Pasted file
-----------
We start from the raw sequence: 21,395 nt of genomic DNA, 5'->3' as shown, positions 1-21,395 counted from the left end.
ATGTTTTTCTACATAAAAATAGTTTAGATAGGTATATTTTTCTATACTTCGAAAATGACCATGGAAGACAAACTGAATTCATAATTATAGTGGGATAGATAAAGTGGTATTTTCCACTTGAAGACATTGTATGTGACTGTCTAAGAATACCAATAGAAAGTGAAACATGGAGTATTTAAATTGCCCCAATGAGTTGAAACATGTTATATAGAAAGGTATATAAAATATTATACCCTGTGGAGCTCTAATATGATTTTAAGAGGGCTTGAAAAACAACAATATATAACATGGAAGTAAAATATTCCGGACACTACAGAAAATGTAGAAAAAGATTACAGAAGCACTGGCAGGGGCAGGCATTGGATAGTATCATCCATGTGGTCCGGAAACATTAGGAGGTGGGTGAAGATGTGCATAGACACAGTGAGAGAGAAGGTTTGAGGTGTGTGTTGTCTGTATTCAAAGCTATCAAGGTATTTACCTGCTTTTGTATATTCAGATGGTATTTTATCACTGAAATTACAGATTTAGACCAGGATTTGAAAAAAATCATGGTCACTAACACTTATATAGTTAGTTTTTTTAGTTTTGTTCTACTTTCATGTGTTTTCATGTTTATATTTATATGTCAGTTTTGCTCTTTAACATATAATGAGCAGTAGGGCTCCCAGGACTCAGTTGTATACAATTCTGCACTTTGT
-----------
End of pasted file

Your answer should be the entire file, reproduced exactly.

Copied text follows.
We start from the raw sequence: 21,395 nt of genomic DNA, 5'->3' as shown, positions 1-21,395 counted from the left end.
ATGTTTTTCTACATAAAAATAGTTTAGATAGGTATATTTTTCTATACTTCGAAAATGACCATGGAAGACAAACTGAATTCATAATTATAGTGGGATAGATAAAGTGGTATTTTCCACTTGAAGACATTGTATGTGACTGTCTAAGAATACCAATAGAAAGTGAAACATGGAGTATTTAAATTGCCCCAATGAGTTGAAACATGTTATATAGAAAGGTATATAAAATATTATACCCTGTGGAGCTCTAATATGATTTTAAGAGGGCTTGAAAAACAACAATATATAACATGGAAGTAAAATATTCCGGACACTACAGAAAATGTAGAAAAAGATTACAGAAGCACTGGCAGGGGCAGGCATTGGATAGTATCATCCATGTGGTCCGGAAACATTAGGAGGTGGGTGAAGATGTGCATAGACACAGTGAGAGAGAAGGTTTGAGGTGTGTGTTGTCTGTATTCAAAGCTATCAAGGTATTTACCTGCTTTTGTATATTCAGATGGTATTTTATCACTGAAATTACAGATTTAGACCAGGATTTGAAAAAAATCATGGTCACTAACACTTATATAGTTAGTTTTTTTAGTTTTGTTCTACTTTCATGTGTTTTCATGTTTATATTTATATGTCAGTTTTGCTCTTTAACATATAATGAGCAGTAGGGCTCCCAGGACTCAGTTGTATACAATTCTGCACTTTGT